QUIET LEADER WILSON LOOKING FORWARD TO NEXT SEASON
It was easy to see that Garrett Wilson wasn’t in a great mood at the Wilkes-Barre/Scranton Penguins exit interviews. One day after being bounced from the Calder Cup playoffs, he stood in front of the local media with his head slightly tilted downward. With the sting of being bounced from the postseason still tingling, Wilson opened his mouth.
He spoke softly, but his words packed a punch.
“We couldn’t get the job done,” he said. “It’s a tough pill to swallow… I’m kind of [ticked] off we couldn’t do more for T.K.”
There’s nothing that can be done to change what happened this April, but Wilson has made it very clear that this year’s loss will only motivate him moving forward. The U.S.S. Wilson’s course for the summer is full speed ahead for the 2018-19 season, where he’s taking no prisoners.
“That’s two years in a row that we’ve been bounced in the first round since I’ve been here,” Wilson said. “That’s definitely going to be my feel for the offseason. It’s sticking with me. I’m going to be ready to go next year, for sure.”
The 2017-18 campaign was a difficult one for the 27-year old winger away from the rink, as he lost his mother to a long battle with cancer in late November. And despite setting career highs in assists (25) and points (47), Wilson admits his mother’s passing made last season a difficult one for him to get through.
The good news is that he believes this season has steeled him for any potential bumps in the road he may come across in the future.
“I went through some adversity and think I handled it well,” Wilson said. “When I face some obstacles again in my career, I can look back on this year and use what I learned and go from there.”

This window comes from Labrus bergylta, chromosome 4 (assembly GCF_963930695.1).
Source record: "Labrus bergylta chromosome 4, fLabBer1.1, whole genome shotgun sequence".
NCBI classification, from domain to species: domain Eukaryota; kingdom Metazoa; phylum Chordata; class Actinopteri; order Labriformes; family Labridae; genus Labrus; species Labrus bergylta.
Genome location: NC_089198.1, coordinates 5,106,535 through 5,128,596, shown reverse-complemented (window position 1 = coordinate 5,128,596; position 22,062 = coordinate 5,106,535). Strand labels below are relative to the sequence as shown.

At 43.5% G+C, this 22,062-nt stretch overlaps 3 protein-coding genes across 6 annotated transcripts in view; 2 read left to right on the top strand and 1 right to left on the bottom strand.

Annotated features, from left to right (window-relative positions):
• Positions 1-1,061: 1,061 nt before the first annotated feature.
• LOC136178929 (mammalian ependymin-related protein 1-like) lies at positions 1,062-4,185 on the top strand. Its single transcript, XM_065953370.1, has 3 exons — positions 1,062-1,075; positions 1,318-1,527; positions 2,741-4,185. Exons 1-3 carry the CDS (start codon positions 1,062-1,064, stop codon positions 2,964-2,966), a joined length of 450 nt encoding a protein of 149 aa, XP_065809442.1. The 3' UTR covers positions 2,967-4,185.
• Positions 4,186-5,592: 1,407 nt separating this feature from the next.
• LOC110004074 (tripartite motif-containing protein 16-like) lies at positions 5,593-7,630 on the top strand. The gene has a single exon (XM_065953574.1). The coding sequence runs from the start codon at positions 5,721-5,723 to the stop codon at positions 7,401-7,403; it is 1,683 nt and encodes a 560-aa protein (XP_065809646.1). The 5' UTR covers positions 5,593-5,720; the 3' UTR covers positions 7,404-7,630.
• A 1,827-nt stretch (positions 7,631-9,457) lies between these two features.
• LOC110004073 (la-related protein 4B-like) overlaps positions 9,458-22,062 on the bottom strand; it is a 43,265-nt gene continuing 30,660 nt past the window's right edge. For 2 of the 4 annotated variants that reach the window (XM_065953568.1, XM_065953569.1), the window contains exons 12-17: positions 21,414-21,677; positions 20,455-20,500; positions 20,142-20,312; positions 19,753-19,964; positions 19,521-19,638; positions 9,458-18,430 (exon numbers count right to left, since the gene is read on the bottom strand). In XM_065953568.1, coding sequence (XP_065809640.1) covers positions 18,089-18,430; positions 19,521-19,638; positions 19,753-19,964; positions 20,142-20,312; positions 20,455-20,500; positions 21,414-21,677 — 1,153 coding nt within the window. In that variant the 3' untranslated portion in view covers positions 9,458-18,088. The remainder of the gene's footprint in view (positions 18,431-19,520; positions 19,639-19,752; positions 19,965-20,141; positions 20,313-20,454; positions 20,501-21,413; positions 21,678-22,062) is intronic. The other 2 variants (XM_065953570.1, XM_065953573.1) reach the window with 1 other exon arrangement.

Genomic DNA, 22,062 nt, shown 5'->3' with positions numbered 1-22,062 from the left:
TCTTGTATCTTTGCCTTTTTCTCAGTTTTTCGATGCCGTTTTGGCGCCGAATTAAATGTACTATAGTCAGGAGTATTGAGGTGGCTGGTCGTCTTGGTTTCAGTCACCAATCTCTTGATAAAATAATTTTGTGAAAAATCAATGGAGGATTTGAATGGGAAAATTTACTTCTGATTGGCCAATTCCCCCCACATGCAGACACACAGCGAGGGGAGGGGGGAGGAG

Wilson also credits his teammates for propping him up during one of the most difficult times in his life. One man in the locker room that has been referred to as the ultimate teammate, won’t be back for next season, though. That’s 19-year veteran Tom Kostopoulos, who retired at the end of the season.
Wilson was one of the Penguins’ most outspoken supporters of what the captain meant to the team. That’s also another reason why this year’s playoff exit hit Wilson so hard.
With Kostopoulos ready to write the next chapter of his life, Wilson seems like a prime candidate to assume a leadership position in the room.
But Wilson believes Kostopoulos’ contributions as a captain were so great, that one person trying to bear that burden of captaincy might be difficult. Regardless of who’s wearing what letter on their chests, it will require a group effort to fill the void left by Wilkes-Barre/Scranton’s longtime leader.
“Losing T.K. is big shoes to fill,” Wilson said. “I don’t think one person can come and fill that leadership role all on their own. It’s going to take a good group to step up. I’m sure [WBS General Manager] Billy [Guerin] and them will get the right pieces in free agency, and we’ll all lead this together as a team.”
If the plan is to lead as a team, fans can still expect Wilson to be at the forefront of the squad, playing with a determination to get that bad taste out of his mouth.